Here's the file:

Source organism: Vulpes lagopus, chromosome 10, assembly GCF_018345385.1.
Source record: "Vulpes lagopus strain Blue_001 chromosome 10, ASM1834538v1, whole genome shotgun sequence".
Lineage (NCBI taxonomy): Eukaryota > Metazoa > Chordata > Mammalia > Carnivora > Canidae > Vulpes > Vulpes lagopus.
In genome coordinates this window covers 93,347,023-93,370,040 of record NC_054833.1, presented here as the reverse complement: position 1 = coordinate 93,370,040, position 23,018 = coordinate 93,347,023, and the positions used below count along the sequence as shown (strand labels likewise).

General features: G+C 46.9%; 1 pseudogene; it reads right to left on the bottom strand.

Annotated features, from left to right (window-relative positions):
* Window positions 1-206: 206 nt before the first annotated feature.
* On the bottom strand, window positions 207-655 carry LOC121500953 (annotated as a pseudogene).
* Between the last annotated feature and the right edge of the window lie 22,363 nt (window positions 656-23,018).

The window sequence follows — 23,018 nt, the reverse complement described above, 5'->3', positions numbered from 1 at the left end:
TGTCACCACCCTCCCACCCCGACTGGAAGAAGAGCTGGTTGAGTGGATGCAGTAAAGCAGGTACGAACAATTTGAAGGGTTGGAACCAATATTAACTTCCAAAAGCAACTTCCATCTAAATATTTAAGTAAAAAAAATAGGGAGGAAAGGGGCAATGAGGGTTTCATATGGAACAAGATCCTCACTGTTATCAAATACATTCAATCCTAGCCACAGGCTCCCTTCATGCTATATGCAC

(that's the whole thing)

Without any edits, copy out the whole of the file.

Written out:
Source organism: Vulpes lagopus, chromosome 10, assembly GCF_018345385.1.
Source record: "Vulpes lagopus strain Blue_001 chromosome 10, ASM1834538v1, whole genome shotgun sequence".
Lineage (NCBI taxonomy): Eukaryota > Metazoa > Chordata > Mammalia > Carnivora > Canidae > Vulpes > Vulpes lagopus.
In genome coordinates this window covers 93,347,023-93,370,040 of record NC_054833.1, presented here as the reverse complement: position 1 = coordinate 93,370,040, position 23,018 = coordinate 93,347,023, and the positions used below count along the sequence as shown (strand labels likewise).

General features: G+C 46.9%; 1 pseudogene; it reads right to left on the bottom strand.

Annotated features, from left to right (window-relative positions):
* Window positions 1-206: 206 nt before the first annotated feature.
* On the bottom strand, window positions 207-655 carry LOC121500953 (annotated as a pseudogene).
* Between the last annotated feature and the right edge of the window lie 22,363 nt (window positions 656-23,018).

The window sequence follows — 23,018 nt, the reverse complement described above, 5'->3', positions numbered from 1 at the left end:
TGTCACCACCCTCCCACCCCGACTGGAAGAAGAGCTGGTTGAGTGGATGCAGTAAAGCAGGTACGAACAATTTGAAGGGTTGGAACCAATATTAACTTCCAAAAGCAACTTCCATCTAAATATTTAAGTAAAAAAAATAGGGAGGAAAGGGGCAATGAGGGTTTCATATGGAACAAGATCCTCACTGTTATCAAATACATTCAATCCTAGCCACAGGCTCCCTTCATGCTATATGCAC